And if Joe the fisherman and Jane the hotel receptionist happen to live on the devastated Gulf Coast then, well, there ain't gonna be any paycheque for him and her next month. And the Republicans are apologising to whom?
And they are denouncing the Democratic President who is lobbying for Joe and Jane - and not for BP CEO Tony Hayward - and who helped secure BP's agreement to put up a US$20 billion escrow account to cover its oil spill costs in the Gulf and indemnify the victims.
Peer pressure helps Democrats
Bowing to pressure from his Republican colleagues, Mr Barton was forced to apologise for his apology. But the incident could help the Democrats counter the Republican campaign to increase their numbers in the House of Representatives and the Senate in November. Indeed, Mr Barton and Republicans who are associated with the Tea-Party wing of their party seem to be playing directly into the Democrats by allowing them to set the agenda of the November election campaign - by portraying the Republicans as the ally of Big Business, Big Oil and Wall Street while marketing the Democrats as the champions of Main Street.
Hence in Kentucky, the Republicans nominated as their candidate for Senate, a Tea-Partyer Rand Paul, who not unlike Mr Barton, has accused Obama of being not-so-very-nice to BP and who has called for freeing American corporations from government 'control' like, say, environmental regulations.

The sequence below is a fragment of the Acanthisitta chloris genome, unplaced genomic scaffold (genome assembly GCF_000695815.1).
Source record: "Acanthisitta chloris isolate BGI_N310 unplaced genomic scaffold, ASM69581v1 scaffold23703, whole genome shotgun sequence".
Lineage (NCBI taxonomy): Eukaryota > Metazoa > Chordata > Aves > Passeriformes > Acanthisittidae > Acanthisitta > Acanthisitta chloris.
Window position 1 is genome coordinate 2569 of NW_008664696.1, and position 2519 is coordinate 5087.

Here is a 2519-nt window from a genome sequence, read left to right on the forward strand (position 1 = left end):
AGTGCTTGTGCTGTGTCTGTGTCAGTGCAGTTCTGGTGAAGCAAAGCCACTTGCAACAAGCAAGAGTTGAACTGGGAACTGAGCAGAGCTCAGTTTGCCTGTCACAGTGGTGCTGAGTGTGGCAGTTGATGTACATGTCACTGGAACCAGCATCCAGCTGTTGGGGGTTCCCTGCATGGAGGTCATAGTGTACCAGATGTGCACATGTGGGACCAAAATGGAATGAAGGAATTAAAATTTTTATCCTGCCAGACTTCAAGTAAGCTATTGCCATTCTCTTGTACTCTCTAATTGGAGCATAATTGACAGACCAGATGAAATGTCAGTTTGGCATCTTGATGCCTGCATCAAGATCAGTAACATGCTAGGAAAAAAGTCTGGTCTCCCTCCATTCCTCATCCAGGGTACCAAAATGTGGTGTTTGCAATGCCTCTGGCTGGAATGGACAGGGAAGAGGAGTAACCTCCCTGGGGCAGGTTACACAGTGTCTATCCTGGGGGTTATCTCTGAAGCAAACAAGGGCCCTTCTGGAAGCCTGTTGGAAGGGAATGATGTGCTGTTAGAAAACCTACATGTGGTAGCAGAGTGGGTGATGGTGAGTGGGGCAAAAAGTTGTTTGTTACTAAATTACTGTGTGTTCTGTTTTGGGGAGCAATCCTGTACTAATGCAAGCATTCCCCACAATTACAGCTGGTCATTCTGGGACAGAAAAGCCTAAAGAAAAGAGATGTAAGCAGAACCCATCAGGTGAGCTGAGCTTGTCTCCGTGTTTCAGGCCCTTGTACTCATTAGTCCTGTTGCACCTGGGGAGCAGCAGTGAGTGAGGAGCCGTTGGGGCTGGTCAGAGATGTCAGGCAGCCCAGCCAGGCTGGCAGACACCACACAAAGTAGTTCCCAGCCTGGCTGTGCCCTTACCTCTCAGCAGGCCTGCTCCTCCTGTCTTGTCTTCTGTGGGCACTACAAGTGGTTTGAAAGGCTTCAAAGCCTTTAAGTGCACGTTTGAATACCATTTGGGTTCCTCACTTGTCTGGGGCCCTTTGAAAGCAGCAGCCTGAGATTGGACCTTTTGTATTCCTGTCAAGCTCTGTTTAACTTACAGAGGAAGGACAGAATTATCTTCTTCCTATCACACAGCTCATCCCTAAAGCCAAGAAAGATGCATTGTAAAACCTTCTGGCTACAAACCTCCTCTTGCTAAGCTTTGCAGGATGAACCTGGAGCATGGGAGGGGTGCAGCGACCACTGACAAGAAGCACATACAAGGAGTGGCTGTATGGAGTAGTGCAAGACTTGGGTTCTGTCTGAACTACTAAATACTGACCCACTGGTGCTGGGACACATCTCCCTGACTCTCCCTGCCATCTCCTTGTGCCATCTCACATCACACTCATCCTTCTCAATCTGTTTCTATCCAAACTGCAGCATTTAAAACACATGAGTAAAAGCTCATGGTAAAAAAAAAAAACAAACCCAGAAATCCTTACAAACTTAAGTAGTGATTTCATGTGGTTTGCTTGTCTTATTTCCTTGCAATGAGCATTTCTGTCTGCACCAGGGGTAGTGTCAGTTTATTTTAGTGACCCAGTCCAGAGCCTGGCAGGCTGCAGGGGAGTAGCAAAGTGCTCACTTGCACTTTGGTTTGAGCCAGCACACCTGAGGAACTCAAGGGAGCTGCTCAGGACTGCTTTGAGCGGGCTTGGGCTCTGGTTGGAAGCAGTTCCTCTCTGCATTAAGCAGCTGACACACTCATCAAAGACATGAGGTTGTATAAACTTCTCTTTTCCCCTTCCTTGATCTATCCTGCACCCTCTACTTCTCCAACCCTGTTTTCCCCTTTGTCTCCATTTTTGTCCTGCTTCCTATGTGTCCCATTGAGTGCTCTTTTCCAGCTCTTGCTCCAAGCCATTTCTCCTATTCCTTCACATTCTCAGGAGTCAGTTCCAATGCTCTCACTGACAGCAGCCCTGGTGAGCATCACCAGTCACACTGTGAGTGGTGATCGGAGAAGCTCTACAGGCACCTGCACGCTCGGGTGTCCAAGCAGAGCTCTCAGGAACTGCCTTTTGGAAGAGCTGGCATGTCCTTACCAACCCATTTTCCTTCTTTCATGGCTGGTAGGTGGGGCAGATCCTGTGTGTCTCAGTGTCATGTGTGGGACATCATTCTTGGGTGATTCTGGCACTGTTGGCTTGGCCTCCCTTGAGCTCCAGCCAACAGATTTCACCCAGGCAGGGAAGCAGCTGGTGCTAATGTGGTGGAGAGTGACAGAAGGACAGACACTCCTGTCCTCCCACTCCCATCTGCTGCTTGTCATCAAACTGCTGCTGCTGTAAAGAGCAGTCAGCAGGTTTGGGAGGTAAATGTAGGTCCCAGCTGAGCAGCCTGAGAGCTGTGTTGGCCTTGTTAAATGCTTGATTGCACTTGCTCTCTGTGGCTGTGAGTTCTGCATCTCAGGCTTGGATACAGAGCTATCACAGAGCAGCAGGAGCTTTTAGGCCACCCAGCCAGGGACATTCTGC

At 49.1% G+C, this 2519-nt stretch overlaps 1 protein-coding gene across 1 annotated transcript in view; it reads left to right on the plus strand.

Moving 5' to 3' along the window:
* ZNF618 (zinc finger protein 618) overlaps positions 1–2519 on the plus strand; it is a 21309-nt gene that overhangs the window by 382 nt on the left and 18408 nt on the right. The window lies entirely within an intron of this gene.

In Nevada, Democratic Senator Harry Reid who until recently was considered to be a political dead duck has come back to life, now that the Republican nominated as his opponent, another Tea Partyer, Sharron Angle who has called for eliminating all the government's pension and health programmes (Social Security and Medicare) and to get rid of the Environmental Protection Agency and the Department of Education.
Similarly, the Republicans have forced the popular Florida Republican Charlie Crist from the party by denying him the nomination as their candidate for the Senate from the state and instead demonstrating their preference for another Tea-Party favourite.
Even in California where the Republican nominated a relatively moderate figure, former Hewlett-Packard CEO Carly Fiorina as their candidate for the Senate, their chances of defeating incumbent Democrat Senator Barbara Boxer are not so great.
Ms Fiorina, reflecting the conservative social-cultural agenda of her party, is opposed to the rights of women to have an abortion and to legalising same-sex marriages, positions that are expected to antagonise many voters, including a large gay community, in this very liberal state.
Similarly, it seems that the Republicans, whose members have led the vocal campaign against illegal immigrants, will have major problems gaining the support of Hispanics, the largest growing demographic group in California and other large states.
So while there is no doubt that many voters are disappointed with Mr Obama and the Democrats, it seems that the Republicans could have major problems taking advantage of that, demonstrating once again that they - and not the Democrats - may be their worst enemy.